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unfamiliar variable declaration in struct

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Hello

I am reading some old c++ code, from about 2003 and I noticed in a struct declaration is a colon followed by a number after the variable:


typedef struct
{
DWORD id;
long type:7;
long next:19;

.
.
.


what does it do?

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It's called 'bit fields', and means that 'type' uses 7 bits and 'next' uses 19 bits. Google gives for example this with some examples: http://www.cs.cf.ac.uk/Dave/C/node13.html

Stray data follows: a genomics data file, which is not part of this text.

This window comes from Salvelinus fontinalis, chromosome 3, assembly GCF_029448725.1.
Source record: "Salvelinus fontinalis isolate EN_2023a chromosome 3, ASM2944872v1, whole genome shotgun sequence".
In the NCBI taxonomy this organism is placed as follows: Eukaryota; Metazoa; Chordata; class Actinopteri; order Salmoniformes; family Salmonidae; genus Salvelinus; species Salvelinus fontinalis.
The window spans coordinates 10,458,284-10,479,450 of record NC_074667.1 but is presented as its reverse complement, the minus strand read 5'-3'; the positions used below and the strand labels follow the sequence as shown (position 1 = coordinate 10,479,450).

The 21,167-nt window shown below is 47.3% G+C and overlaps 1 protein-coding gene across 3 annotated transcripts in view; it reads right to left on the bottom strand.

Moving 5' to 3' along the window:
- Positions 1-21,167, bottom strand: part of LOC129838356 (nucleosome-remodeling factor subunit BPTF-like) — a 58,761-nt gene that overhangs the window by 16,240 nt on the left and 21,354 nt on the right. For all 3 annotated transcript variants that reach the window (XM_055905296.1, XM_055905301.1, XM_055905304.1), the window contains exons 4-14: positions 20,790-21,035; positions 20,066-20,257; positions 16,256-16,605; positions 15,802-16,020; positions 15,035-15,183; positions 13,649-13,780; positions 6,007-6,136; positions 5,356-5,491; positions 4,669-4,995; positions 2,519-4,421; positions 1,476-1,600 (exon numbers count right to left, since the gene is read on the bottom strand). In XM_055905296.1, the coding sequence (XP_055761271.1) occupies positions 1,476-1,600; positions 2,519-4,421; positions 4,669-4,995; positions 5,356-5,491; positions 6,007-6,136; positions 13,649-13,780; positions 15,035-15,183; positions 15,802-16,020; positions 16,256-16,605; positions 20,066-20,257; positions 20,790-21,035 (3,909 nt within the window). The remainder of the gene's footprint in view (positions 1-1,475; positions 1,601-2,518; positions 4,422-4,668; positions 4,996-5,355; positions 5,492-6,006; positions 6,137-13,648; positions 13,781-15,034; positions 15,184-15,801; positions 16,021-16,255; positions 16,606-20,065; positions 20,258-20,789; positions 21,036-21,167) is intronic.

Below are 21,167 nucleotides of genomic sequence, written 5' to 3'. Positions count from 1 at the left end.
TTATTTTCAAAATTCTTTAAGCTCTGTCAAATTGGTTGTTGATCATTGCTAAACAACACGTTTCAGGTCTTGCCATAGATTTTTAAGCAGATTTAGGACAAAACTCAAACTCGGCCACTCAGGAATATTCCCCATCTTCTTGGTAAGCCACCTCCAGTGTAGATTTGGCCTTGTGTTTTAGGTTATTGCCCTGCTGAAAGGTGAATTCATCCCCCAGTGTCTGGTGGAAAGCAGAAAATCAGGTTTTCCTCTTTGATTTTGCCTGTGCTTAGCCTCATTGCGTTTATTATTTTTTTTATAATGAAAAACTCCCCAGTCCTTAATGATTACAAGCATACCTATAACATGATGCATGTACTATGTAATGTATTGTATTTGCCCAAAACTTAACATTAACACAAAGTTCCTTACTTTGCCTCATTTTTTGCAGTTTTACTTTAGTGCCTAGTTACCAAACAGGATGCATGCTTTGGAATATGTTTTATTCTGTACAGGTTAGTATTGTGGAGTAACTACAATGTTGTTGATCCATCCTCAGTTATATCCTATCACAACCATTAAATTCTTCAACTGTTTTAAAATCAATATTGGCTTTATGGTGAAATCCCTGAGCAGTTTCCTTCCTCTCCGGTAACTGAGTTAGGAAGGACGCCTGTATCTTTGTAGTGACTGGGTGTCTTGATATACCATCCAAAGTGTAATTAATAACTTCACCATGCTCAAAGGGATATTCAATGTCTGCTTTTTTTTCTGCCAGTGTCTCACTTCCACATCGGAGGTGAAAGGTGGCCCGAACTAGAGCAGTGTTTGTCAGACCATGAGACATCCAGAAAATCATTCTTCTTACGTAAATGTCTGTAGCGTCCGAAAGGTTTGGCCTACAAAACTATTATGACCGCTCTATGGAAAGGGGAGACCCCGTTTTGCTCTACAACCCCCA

(You should be aware bit ordering isn't guaranteed and that structures can be padded, so don't count on it giving exactly any special bit representation of the struct unless you analyze it for a specific platform and compiler).

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So I am guessing it is just a way of saving a few bits of memory if you know that the variable will not exceed a certain value (4 bits are 0-15). I am guessing you can only write bytes to files, which means that the struct is padded to the next whole byte.

Also, cutting 7 bits out of a struct is pointless since it has to be padded up 7 bits again, right?

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